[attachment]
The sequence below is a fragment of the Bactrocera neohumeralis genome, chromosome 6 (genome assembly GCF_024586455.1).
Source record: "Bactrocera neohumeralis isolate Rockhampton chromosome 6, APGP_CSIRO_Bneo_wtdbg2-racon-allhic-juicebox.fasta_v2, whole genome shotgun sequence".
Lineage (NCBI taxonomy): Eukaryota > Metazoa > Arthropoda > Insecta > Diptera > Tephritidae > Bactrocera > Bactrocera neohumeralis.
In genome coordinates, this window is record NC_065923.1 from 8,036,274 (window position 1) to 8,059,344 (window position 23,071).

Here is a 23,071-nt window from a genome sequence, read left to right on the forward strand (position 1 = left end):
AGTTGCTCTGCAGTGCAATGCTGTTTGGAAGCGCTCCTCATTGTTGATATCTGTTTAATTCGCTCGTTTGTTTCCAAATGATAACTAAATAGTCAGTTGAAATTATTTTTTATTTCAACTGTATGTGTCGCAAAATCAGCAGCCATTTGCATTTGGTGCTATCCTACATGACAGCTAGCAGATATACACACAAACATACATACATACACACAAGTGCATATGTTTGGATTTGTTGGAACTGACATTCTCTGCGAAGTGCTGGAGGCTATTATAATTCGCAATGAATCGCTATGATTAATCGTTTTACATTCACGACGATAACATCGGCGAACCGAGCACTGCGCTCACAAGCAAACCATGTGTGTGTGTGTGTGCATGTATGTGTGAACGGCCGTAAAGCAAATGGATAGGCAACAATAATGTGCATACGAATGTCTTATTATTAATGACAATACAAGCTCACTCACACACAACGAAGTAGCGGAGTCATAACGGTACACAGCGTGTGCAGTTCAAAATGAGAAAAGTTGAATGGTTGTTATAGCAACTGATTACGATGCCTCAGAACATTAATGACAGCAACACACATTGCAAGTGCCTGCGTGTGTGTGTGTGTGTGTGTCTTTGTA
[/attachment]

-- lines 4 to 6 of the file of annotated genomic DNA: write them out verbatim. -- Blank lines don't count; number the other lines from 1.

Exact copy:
In genome coordinates, this window is record NC_065923.1 from 8,036,274 (window position 1) to 8,059,344 (window position 23,071).

Here is a 23,071-nt window from a genome sequence, read left to right on the forward strand (position 1 = left end):
AGTTGCTCTGCAGTGCAATGCTGTTTGGAAGCGCTCCTCATTGTTGATATCTGTTTAATTCGCTCGTTTGTTTCCAAATGATAACTAAATAGTCAGTTGAAATTATTTTTTATTTCAACTGTATGTGTCGCAAAATCAGCAGCCATTTGCATTTGGTGCTATCCTACATGACAGCTAGCAGATATACACACAAACATACATACATACACACAAGTGCATATGTTTGGATTTGTTGGAACTGACATTCTCTGCGAAGTGCTGGAGGCTATTATAATTCGCAATGAATCGCTATGATTAATCGTTTTACATTCACGACGATAACATCGGCGAACCGAGCACTGCGCTCACAAGCAAACCATGTGTGTGTGTGTGTGCATGTATGTGTGAACGGCCGTAAAGCAAATGGATAGGCAACAATAATGTGCATACGAATGTCTTATTATTAATGACAATACAAGCTCACTCACACACAACGAAGTAGCGGAGTCATAACGGTACACAGCGTGTGCAGTTCAAAATGAGAAAAGTTGAATGGTTGTTATAGCAACTGATTACGATGCCTCAGAACATTAATGACAGCAACACACATTGCAAGTGCCTGCGTGTGTGTGTGTGTGTGTGTCTTTGTA